Cantonese is a rich and subtle language that must be preserved
Clark Li continues to rant ('Written version of Cantonese is low-brow', August 16) in his reply to my letter ('Offensive views on Cantonese condescending', August 10).
First, an argument might be 'tired' precisely because it is true. So there is nothing wrong with the true argument that Cantonese is used throughout Chinese poetry.
Secondly, the fact that Cantonese literature has not been translated into a dozen other languages does not mean that it lacks beauty and sophistication.
I remind Mr Li that the English used by Chaucer in his original Canterbury Tales is not translatable per se into other languages. Nor, I would imagine, is James Joyce's Finnegan's Wake.
Yet these are seminal examples of a literary masterpiece. So using the standard of global translation is to use a wrong standard.
For two years I have been writing a Chinese column in a local newspaper, which sets out to use as much vernacular Cantonese as possible, because I believe that there are so many subtleties in the use of Cantonese that we in Hong Kong, with our overwhelming Cantonese population and culture, should preserve.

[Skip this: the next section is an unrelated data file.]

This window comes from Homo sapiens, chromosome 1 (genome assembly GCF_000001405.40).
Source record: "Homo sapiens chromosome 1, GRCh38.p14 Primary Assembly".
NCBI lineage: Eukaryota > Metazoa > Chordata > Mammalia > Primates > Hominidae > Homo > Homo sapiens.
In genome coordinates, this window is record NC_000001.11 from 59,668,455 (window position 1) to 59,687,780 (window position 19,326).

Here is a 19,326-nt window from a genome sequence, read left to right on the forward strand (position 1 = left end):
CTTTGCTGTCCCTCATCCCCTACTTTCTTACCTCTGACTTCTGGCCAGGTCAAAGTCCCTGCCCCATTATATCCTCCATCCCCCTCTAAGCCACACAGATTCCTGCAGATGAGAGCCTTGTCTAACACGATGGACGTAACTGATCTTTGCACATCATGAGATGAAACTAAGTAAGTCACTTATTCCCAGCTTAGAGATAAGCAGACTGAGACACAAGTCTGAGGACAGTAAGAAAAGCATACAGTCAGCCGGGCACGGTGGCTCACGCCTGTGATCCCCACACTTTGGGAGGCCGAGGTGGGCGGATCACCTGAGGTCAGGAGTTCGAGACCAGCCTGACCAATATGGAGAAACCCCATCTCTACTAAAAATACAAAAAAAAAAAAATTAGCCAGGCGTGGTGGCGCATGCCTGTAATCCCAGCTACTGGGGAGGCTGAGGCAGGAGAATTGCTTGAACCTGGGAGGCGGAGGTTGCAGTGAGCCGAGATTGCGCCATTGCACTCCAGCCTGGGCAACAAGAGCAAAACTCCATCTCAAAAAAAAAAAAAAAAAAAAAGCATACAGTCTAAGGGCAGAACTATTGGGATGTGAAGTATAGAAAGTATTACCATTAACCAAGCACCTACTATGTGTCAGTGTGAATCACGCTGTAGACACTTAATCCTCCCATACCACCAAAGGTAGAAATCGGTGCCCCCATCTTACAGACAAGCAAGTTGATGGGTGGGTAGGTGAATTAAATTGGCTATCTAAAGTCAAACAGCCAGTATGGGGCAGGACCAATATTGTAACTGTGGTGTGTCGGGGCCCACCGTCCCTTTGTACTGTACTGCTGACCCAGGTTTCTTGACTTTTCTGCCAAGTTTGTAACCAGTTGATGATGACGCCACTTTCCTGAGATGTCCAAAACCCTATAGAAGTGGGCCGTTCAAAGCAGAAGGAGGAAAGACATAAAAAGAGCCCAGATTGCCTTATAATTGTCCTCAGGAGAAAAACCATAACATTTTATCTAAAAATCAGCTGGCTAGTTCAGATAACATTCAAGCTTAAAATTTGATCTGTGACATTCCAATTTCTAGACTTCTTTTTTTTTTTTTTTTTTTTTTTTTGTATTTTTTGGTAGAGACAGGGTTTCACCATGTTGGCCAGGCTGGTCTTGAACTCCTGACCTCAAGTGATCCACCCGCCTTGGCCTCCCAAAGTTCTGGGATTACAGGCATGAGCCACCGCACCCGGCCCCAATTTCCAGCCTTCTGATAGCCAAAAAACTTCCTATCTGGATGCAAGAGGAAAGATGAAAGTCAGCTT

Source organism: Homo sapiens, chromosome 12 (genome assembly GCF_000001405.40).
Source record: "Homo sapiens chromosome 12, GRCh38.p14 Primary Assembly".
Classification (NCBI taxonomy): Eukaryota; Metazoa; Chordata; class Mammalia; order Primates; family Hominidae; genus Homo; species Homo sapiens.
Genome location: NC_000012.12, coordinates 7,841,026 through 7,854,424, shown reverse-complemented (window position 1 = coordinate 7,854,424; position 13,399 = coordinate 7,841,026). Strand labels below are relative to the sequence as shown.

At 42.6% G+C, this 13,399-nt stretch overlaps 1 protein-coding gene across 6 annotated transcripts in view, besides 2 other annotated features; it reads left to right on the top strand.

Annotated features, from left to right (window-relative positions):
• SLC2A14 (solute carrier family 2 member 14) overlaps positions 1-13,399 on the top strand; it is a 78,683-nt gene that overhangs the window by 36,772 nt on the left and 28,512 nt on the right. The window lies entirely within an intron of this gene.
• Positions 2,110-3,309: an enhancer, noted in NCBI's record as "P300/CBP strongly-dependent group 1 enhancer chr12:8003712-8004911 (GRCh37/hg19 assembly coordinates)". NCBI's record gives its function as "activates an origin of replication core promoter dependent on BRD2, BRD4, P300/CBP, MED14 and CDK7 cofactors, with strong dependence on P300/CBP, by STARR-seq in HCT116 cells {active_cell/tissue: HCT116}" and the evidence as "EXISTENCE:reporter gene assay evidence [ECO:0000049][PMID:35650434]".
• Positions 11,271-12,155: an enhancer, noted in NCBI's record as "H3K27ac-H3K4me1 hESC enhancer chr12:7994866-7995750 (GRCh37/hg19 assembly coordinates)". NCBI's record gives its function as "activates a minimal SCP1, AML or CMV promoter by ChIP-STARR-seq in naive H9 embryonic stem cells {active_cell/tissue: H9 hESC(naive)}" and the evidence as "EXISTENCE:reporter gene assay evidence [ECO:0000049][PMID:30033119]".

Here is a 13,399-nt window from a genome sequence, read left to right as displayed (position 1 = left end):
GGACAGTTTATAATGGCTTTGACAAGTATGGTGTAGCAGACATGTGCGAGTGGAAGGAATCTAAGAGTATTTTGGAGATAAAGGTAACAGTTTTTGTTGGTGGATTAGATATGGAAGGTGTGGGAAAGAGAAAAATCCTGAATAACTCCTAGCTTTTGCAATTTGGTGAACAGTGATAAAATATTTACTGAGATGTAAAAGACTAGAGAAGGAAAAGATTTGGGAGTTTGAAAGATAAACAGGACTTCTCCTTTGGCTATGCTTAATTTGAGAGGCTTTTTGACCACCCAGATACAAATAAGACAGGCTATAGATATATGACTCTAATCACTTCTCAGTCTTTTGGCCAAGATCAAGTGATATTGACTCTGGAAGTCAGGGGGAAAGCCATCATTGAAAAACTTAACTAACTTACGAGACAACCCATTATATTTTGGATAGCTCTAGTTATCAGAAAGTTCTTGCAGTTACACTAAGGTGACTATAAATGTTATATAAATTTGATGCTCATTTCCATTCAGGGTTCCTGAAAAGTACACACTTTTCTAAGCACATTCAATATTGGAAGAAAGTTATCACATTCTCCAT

How dare somebody like Mr Li tell us that we should not be preserving this language and further enhancing it - for a language is a living thing and requires development.
I might also remind him that Mandarin (not 'Putonghua', which is an artificially-invented word) being used throughout the mainland was a decision enforced by Mao Zedong in order to ensure political control of the country, and has got nothing to do with any literary consideration.
In Hong Kong, we would fare much better politically if we had our language which the northerners did not understand.
Therefore, your correspondent should stop calling the speaking of Cantonese a 'linguistic atrocity'. It shows ignorance and condescension.
I see I was also criticised by K.Y. Tan ('Unfair attack on Singapore', August 12) for saying that Singaporeans speak three languages badly.
I should add that when I wrote something like that, I was clearly making a caricature. And a caricature is calculated to amuse and is obviously not all reality.
It's like saying that the French are extremely arrogant; or the Polish are stupid; or the Shanghainese boastful. But a caricature also always carries a grain of truth, and is a useful way of making a point, like a cartoon.
I have always suspected as much: Singaporeans don't have a great sense of humour.
Sir David Tang, Central